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troublemag | November 26, 2022

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Finding the Art in Phuket

Finding the Art in Phuket

Junk Art Adornment: Hanging Around with an Ocean Alien

by Anthony S. Cameron

Some of us wear our art on our sleeves, others spray it out in all directions hoping to leave a stain of some sort. Some people put a frame around it whilst others look for the places where there is no frame. Some scream in disbelief or wonder while others howl along quietly. Some need to define it while others run away from what it means and as fast as they can. It’s a beautiful dance when you get it right. You need to be aware and blissfully unaware simultaneously, or else you will drown in a sea of artist statements that make it sound like you have just solved world hunger, and any chance of a great creative moment slips away like a distant relative at a family funeral.

I pick my art up off the beach, out of the creeks and rivers, or in secondhand yards full of broken machinery and tattered dreams. I pick up the pieces that have been thrown away, tossed overboard, or smashed off in a storm, and try to make them sing again. There is art in the everyday, and others see it too. You won’t see us with a glass of chardonnay in our hand in a gallery somewhere. You won’t find us discussing the nature of art culture anywhere soon or sucking up to a curator who might get us an exhibition sometime.

So when you come across a like-minded soul in the sea of narcissistic fury and consumer excess called Phuket, it’s a good and rare day.

I came across Michelle one day a few years ago, walking along the same high tide line I was, scanning for treasures. As we approached each other I could see that she was carrying old plastic bags full of the stuff she was collecting. I was intrigued, staring at the bags as we met on that high tide line. I could see that she had lighters too, their translucent blue, yellow, red, green and purple hues contained behind the plastic bags she held in her hands. I could also see the tears in her eyes.

“There’s just so much… I can’t believe it,” she said between sobs.


We both looked up and down the beach, surveying the piles of rubbish washed up with the tide, and an angry ocean pounding away at the land like a spiteful sister kicking you under the table.

I remembered that I cried too during my first wet season here, on just about every beach on the west coast. It was hard not to.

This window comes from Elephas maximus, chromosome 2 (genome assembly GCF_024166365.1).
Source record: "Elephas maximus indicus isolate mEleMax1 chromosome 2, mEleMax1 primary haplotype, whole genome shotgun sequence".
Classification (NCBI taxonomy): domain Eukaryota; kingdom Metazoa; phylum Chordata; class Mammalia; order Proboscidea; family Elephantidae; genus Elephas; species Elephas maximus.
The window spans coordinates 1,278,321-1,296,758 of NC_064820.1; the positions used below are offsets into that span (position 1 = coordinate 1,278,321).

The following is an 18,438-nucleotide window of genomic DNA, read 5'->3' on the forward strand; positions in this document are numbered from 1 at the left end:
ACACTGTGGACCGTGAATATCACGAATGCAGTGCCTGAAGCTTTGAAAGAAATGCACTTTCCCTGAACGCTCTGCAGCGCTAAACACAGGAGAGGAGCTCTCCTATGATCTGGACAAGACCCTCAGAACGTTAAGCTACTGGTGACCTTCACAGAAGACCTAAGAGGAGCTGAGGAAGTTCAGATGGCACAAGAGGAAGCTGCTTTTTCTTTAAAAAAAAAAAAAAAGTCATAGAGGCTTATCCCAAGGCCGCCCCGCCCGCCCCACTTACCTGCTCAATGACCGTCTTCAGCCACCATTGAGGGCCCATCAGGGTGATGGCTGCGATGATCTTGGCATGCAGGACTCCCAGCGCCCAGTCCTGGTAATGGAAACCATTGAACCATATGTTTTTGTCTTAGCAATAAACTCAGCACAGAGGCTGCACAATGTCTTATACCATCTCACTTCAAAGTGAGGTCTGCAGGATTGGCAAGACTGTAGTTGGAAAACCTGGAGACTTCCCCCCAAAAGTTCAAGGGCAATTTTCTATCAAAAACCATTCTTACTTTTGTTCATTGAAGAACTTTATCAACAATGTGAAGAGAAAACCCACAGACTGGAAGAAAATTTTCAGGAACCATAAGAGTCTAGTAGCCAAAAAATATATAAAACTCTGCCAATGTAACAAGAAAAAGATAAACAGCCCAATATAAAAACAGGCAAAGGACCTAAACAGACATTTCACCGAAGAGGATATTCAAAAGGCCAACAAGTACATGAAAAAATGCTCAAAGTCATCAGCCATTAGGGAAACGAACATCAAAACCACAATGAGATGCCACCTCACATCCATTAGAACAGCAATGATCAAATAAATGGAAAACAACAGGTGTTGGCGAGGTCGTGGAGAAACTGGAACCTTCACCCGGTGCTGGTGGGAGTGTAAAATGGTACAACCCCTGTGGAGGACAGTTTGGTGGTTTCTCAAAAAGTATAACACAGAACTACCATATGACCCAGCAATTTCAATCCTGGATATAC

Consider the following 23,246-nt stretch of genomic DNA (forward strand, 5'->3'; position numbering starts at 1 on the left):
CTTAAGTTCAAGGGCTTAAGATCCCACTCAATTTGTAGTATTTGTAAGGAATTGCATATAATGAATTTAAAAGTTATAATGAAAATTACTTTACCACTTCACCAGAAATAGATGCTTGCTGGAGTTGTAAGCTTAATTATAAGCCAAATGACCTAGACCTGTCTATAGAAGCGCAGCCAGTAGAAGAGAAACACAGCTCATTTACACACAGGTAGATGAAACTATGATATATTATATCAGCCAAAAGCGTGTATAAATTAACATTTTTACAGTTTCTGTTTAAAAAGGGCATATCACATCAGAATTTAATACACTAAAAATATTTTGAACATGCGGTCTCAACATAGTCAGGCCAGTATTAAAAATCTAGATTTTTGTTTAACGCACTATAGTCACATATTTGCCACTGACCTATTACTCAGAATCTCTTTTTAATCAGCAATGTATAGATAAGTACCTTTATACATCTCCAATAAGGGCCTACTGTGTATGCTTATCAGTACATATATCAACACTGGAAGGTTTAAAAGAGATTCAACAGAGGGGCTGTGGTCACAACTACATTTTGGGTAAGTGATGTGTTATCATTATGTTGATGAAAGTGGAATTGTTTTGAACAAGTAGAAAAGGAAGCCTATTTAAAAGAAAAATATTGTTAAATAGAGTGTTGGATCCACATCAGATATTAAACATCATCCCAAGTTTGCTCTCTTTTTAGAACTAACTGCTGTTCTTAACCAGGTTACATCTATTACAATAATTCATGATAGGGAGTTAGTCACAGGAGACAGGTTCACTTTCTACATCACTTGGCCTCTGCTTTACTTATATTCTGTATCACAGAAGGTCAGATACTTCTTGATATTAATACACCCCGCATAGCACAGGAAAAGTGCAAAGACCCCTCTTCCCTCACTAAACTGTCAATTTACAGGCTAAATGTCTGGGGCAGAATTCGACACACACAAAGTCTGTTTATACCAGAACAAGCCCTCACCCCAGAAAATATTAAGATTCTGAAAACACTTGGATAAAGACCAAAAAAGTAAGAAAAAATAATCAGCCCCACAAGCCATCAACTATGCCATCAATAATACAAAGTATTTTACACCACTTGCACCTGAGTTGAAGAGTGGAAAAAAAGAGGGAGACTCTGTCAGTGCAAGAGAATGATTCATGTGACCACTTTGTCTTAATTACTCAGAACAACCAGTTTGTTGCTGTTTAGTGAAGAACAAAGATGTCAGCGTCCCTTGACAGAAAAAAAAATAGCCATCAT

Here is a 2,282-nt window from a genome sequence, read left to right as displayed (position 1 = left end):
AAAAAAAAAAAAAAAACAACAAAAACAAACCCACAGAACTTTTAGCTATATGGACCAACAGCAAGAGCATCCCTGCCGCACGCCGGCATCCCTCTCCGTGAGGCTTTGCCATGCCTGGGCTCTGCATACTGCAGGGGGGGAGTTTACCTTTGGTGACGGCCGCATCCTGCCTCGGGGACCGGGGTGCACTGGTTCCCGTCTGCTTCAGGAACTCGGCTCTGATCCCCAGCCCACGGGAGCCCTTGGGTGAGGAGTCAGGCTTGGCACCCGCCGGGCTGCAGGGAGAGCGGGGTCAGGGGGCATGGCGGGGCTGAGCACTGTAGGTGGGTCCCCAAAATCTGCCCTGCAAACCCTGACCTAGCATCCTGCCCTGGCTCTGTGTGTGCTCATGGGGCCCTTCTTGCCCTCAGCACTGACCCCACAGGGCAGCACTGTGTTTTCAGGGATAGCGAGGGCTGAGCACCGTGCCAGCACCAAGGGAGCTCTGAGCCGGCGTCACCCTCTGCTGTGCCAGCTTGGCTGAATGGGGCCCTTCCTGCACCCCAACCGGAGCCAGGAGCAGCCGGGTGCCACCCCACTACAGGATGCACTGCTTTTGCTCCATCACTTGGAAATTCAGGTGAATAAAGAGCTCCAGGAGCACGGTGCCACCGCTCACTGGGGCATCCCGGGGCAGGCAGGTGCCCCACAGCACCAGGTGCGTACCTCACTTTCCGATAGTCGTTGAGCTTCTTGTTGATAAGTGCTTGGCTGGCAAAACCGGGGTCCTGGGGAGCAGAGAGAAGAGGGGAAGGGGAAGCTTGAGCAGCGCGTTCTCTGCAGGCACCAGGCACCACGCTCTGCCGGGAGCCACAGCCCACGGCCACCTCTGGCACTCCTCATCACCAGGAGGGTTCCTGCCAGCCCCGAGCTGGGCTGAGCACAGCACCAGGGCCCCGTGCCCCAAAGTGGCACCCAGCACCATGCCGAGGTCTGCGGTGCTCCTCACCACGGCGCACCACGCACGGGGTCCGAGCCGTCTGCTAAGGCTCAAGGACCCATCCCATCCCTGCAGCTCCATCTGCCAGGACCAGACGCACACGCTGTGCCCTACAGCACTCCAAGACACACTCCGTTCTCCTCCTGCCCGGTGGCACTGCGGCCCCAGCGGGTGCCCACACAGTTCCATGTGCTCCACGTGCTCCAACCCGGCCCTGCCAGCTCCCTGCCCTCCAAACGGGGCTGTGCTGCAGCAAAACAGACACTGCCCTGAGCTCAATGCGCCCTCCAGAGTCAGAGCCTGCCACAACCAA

Not only was Michelle a fellow Aussie, but it turned out she pulled apart the lighters and used the washers, springs and silver shafts for jewellery she had started making since she landed in Phuket. They were the parts of the lighter that I threw away before using the outside casing in sculptures, functional art furniture and lighting.

We have been exchanging lighter parts ever since.

She also collects plastic bottle caps, old toothbrushes and even cigarette butts and has used them in sculptural works and murals which now adorn her house, just like her jewellery adorns the necks, wrists, ears and ankles of those passing through this tattered paradise. Post industrial waste hanging off people’s ears. It would impossible for me not to like this concept.



In Michelle’s world, the minute internal workings of the ubiquitous disposable lighter become polished gems and are strung together to make bracelets, necklaces, anklets, even headpieces. An unsuspecting flint wheel may find itself forever entwined in a casual dance with two rubber washers hanging off someone’s ear if it isn’t careful. Little plastic spacers and perturbed brass sleeves may find themselves suspended on a string of multi coloured gas tube housings that you would swear look like a modern day pearl, saved from a short and inconvenient life as a fire source and years in an ocean of purgatory swirling around the equator in the South East Asian soup. And don’t even get me started on the springs.

In Michelle’s world, the disposable lighter parts become a thing of beauty, stripped down, cleaned, polished and strung together with a unique eye for colour and form that makes every piece she creates a brilliant testimony to the power of positive thinking. To be able to find the beauty in what the rest of the world sees as rubbish is a victory in itself in these mad times we live in, don’t you think?

The old Thai fishermen who sometimes give me their old timber warn me that broken timber from boats has bad energy and will bring darkness into my life. I used to tell them that after I have cut it, sanded it, peeled away the layers of paint and revealed its tortured beauty, then it is more beautiful to me than even their ocean worn faces. And it always gets a laugh. You find the art wherever you can.

So, sometimes I find the art walking towards me on a debris strewn beach while the wind howls and the palm trees bend but never break, where the waste of humanity is spread around you like an all-you-can-eat buffet and your spirit is stretched thin like rolled pastry trying to feed more mouths than it can as we teeter and stumble, all in our own way, into the early 21st century, trying to make sense of our folly before it’s too late.


Michelle Doherty’s work can be found on Etsy.
Anthony S. Cameron is an Australian ex-pat living in Phuket, Thailand, and the author of two novels, Driftwood (2014) and Butterfly on Bangla (2015). Born in Melbourne, he escaped in his early twenties to central Victoria, where he designed and built a sustainable house and raised two sustainable children. His books are available on Amazon here.
Photos by Michelle Doherty